KAFRED is entirely managed by the community. The Annual General Meeting elects a committee to represent the community. Revenues from tourism are plowed into community projects such as education, health, and sanitation. Most employees are from the community except in cases where there is a need for special skills. KAFRED’s net income is spent on community development projects, and therefore there has been a direct investment. Also, because of employing the local community and buying local materials, there has been general development in the area. However, the general development is complemented by other income-generating activates in the area, such as agriculture and employment opportunities in neighboring Kibale National Park.

  KAFRED’s main aim reads in part: “… and the conservation of natural resources, wetlands in particular”. Community development projects have been funded with income from tourism. The best examples are the secondary school, the wetlands boardwalk, and the wetlands visitor center. This has helped to increase awareness and appreciation within the community of the importance of conservation.

 Music, dance, and drama by local groups such as Enyange Drama actors and Study Tours are used to increase the understanding and interpretation of natural and cultural values in the community, particularly in schools. Enyange Drama actors received training from Kibale and Semliki Conservation and Development Program in the 1990s.

   On the other hand, interpretation signs, write-ups, guided walks, and presentations are used for conservation awareness building for both domestic and foreign visitors. Walks around and across the swamp are guided, visitors are encouraged to keep on the trail and all the garbage is carried back to the visitor’s center and properly binned. KAFRED does not provide catering services and this limits the levels of pollution.

   In the mid-1990s, Ugandan environmental organizations carried out a capacity-building program for KAFRED. This included among other pieces of training, and environmental impact assessment of KAFRED’s projects. A participatory planning exercise was conducted for about 40 participants, including members and representatives of homesteads neighboring the swamp, to draw up bylaws for the management of the swamp, which included a list of dos and don’ts.

   The Bigodi Women’s Group, also a member of UCOTA, is involved in the making and selling of handicrafts. Most of the materials and dyes used are natural and this was an environmental issue. KAFRED has through UCOTA organized training workshops in sustainable harvesting methods.

    Porter Policy;

For our porters who work on the Inca Trail, we fully and willingly comply with the Porter Law 27607 and its Regulation (D.S. 011-2005-TR) by providing them with an agreed-upon professional wage, by paying wages weekly, by providing them with tents for sleeping on the trek, by providing them with proper protection from the elements, by providing plentiful meals that coincide with their normal diets, by providing them life and accident insurance, by not exceeding the weight limit of 20K per porter, and by showing them the respect they deserve as an essential part of our business.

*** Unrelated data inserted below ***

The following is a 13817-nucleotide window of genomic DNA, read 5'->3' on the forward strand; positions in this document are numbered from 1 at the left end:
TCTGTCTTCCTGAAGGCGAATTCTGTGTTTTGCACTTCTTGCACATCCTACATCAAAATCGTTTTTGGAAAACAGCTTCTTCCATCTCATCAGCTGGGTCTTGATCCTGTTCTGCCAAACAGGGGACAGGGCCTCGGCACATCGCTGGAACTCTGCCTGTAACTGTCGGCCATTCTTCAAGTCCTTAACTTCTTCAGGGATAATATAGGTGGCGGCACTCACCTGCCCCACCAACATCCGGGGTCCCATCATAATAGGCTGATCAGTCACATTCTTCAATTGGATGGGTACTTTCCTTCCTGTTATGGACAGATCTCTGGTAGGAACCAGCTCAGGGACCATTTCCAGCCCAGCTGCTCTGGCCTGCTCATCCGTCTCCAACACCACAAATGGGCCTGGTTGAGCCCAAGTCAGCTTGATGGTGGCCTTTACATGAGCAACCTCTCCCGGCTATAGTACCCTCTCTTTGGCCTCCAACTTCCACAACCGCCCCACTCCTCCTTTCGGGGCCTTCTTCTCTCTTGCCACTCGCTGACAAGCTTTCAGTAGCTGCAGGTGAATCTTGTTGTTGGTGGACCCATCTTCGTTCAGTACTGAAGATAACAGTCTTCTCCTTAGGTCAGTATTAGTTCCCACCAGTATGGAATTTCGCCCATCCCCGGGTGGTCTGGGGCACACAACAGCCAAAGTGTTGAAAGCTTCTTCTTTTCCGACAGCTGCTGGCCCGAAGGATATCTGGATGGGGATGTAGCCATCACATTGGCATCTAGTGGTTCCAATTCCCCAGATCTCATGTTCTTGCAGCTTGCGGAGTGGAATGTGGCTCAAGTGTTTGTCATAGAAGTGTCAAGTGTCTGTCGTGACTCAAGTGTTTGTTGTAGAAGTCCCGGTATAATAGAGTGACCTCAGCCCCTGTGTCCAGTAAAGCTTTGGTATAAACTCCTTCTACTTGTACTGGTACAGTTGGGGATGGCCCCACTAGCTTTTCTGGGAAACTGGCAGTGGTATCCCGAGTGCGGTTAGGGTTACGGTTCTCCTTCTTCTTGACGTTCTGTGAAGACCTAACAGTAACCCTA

Below is
an Outline of How Tourism has Changed the Bigodi Community:

Employment of 14 teachers, 6 guides, 2 cooks, 2 security guards, and 3 cleaners.

Teachers and guides receive training and capacity building through KAFRED.

The Bigodi Women’s Group and Peanut Butter Group are provided with space to sell handicrafts and peanut butter at the Wetlands visitor center.

There is a market for local foodstuffs that can be consumed by visitors and tourists, for example, bananas, tomatoes, onions, eggs, and chicken.

Prices in Bigodi are 30% higher in Bigodi than in neighboring villages that have no tourist trade.

Local people have adapted to eating the above-mentioned foodstuffs, leading to improved nutrition.

The number of permanent houses has grown from 2 in 1992 to 7 in 1995 to more than 20 today.

In the late 1990s, KAFRED hosted an average of 1000 visitors annually for an income of about UGs 6m. By 2008 the visitor count had risen to 3,500 with annual revenues of nearly UGs 100m.

About 75% of net profits are spent on community projects. KAFRED began construction and management of Bigodi Secondary School starting in 1993. The school now has some 150 children. Because of tourism revenue, parents pay about 50% less for fees compared to other private schools.

About 95% of wetlands visitors are non-Ugandans. This has led to other business opportunities such as hotels and lodges, which are in turn run by local people and which employ local staff.

Biodiversity and Conservation



Help provide clean drinkable water to orphanages, schools and communities. Help orphanage and schools to secure food for the orphans.

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Help in providing medical equipment to community clinics and health centres in rural areas,  with equipment like gloves, hospital beds, water, thermometers e.t.c

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Help provide clean drinkable water to orphanages, schools and communities. Help orphanage and schools to secure food for the orphans.

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Help provide reading and writing materials to orphanages and schools in rural areas, materials like writing books, sketching books, novels and text books, pens and pencils and many others.

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